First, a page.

Must suspend disbelief for ‘Winter’s Tale’
This never-ending winter has dumped too much white stuff and ice on us. But moviegoers can’t seem to get enough.
The season’s animated musical megahit, “Frozen” sends us over the hill and through the blizzard, where a Snow Queen rules. “Winter’s Tale” plunges us into the perennial snowscaped streets of New York through a hundred years. Like Disney’s “Frozen,” this tale will touch your heart through the same sentiment of Christopher Reeve’s “Somewhere in Time.”
Light, stars, destiny, hope and a red-haired woman bind the time continuum accompanied by fragile, light-classical melodic strings. A tragic love story surrounds the big picture struggle between good and evil, not by armies but one soul at a time.
You’ll have to grant the filmmakers an ample amount of suspension of disbeliefe or anyone can carve deep landfills of plot holes.That’s why the reference to the “Frozen” fairy tale, except guardian angels, demons, a flying Pegasus, and more serendipity than most Once-Upon-A-Times substitute for dwarfs and snow characters. To prevent a major spoiler, I’ll refrain from mentioning a critical watery loose end that troubles me.
Opening in 1916, a ruggedly handsome Peter Lake (Colin Farrell) flees the hate of the nefarious Pearly Soames (Russell Crowe) and his gang of ruffians determined that he die a slow painful death. Saved from a beating by a white horse, Lake breaks into the Penn mansion by Central Park. Newspaper mogul Isaac Penn (William Hurt) has a lovely daughter named Beverly (Jessica Brown-Findlay) suffering from terminal consumption.
Instead of making off with the family jewels, Lake pauses to converse with the lonely Beverly, which turns quickly into one of those fabled love at first sight meetings. Rejuvenated by the caring lad, the young woman flourishes creating kinetic chemistry with her lover. Known for her role as “Lady Sybil” in “Downton Abbey,” Brown-Findlay and Farrell’s delicate bonding ignites passion and pathos that may remind you of a non-sarcastic “Love Story” (Ryan O’Neill, Ali McGraw) pairing.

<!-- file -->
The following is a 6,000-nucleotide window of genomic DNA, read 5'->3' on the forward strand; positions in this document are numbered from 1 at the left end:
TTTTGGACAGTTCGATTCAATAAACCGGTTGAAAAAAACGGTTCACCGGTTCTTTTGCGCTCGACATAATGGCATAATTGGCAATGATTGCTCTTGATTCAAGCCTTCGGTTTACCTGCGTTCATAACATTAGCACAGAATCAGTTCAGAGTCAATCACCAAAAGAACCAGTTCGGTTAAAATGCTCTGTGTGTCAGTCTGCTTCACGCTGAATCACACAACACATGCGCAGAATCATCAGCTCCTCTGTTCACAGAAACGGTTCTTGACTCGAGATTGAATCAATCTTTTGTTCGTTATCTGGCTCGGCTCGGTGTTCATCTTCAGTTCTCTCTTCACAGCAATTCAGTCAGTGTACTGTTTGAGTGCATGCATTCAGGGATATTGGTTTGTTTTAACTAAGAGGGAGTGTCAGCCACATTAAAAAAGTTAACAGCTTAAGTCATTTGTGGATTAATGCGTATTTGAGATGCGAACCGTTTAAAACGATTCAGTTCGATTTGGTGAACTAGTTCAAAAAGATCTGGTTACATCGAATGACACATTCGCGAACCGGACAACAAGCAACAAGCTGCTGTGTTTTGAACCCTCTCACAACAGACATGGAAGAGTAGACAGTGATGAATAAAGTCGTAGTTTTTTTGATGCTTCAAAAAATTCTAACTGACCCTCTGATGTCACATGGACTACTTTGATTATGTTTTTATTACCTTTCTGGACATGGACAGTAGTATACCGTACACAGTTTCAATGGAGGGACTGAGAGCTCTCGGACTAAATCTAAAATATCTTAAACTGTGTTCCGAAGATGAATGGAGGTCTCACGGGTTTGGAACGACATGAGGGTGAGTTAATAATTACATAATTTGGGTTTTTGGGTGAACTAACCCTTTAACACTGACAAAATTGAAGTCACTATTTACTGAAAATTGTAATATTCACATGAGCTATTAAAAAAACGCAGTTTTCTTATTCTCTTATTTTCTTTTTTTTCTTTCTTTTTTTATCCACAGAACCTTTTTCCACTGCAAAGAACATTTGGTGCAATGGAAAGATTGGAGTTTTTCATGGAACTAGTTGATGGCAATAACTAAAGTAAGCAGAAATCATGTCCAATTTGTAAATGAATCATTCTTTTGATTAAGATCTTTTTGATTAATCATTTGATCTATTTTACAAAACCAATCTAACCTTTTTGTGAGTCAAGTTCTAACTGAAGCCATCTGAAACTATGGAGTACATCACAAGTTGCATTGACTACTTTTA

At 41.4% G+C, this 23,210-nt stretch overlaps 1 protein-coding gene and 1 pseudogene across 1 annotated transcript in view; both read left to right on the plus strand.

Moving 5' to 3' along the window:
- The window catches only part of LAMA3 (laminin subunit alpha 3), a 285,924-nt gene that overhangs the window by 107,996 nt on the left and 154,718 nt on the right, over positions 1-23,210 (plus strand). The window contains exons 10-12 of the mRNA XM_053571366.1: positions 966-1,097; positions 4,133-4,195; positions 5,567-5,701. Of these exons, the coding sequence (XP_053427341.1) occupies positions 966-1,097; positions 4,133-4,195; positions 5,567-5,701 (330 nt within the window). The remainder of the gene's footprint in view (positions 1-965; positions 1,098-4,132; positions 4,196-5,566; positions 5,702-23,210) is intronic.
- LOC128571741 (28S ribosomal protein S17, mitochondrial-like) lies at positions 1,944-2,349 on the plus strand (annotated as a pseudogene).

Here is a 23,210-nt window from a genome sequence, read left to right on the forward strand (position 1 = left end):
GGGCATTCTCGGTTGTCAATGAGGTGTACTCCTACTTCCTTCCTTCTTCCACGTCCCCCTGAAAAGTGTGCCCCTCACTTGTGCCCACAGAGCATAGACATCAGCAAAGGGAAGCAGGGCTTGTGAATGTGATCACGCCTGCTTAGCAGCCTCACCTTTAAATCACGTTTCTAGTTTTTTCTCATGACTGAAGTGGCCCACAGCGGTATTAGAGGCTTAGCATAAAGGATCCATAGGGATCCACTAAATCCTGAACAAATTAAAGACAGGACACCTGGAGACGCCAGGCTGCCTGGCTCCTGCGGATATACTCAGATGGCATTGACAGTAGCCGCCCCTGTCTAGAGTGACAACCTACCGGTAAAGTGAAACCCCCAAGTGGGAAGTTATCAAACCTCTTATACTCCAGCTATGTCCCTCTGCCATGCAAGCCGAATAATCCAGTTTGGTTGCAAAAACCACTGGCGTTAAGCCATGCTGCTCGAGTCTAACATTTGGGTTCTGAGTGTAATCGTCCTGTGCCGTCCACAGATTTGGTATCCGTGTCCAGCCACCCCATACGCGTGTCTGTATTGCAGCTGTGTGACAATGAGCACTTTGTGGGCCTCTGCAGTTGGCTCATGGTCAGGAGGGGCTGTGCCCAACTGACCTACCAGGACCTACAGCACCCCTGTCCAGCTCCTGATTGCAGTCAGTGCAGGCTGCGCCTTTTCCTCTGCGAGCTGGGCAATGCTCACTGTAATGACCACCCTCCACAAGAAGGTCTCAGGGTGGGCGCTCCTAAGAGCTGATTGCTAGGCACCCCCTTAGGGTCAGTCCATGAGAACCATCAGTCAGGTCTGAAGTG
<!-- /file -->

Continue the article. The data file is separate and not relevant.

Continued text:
Their brief relationship cements the film’s exploration of believing and hoping in a world saddled by inequity and hate.
Will Smith enters as Lucifer in a gothic, underground cavern just a stone throw from the river Styx. His exchanges with Crowe border on solemn to ridiculous. No matter, the strong cast strongly welds the twists and helps patch dangling “huhs?” which range from a misplaced roll of microfilm to, well, how the ageless Farrell character maintains his youth.
Don’t banish “Winter’s Tale” from your list of big screen possibilities. Allow a helping of sentiment, symbolism, and relevance to warm your heart before the next deep freeze set into the state.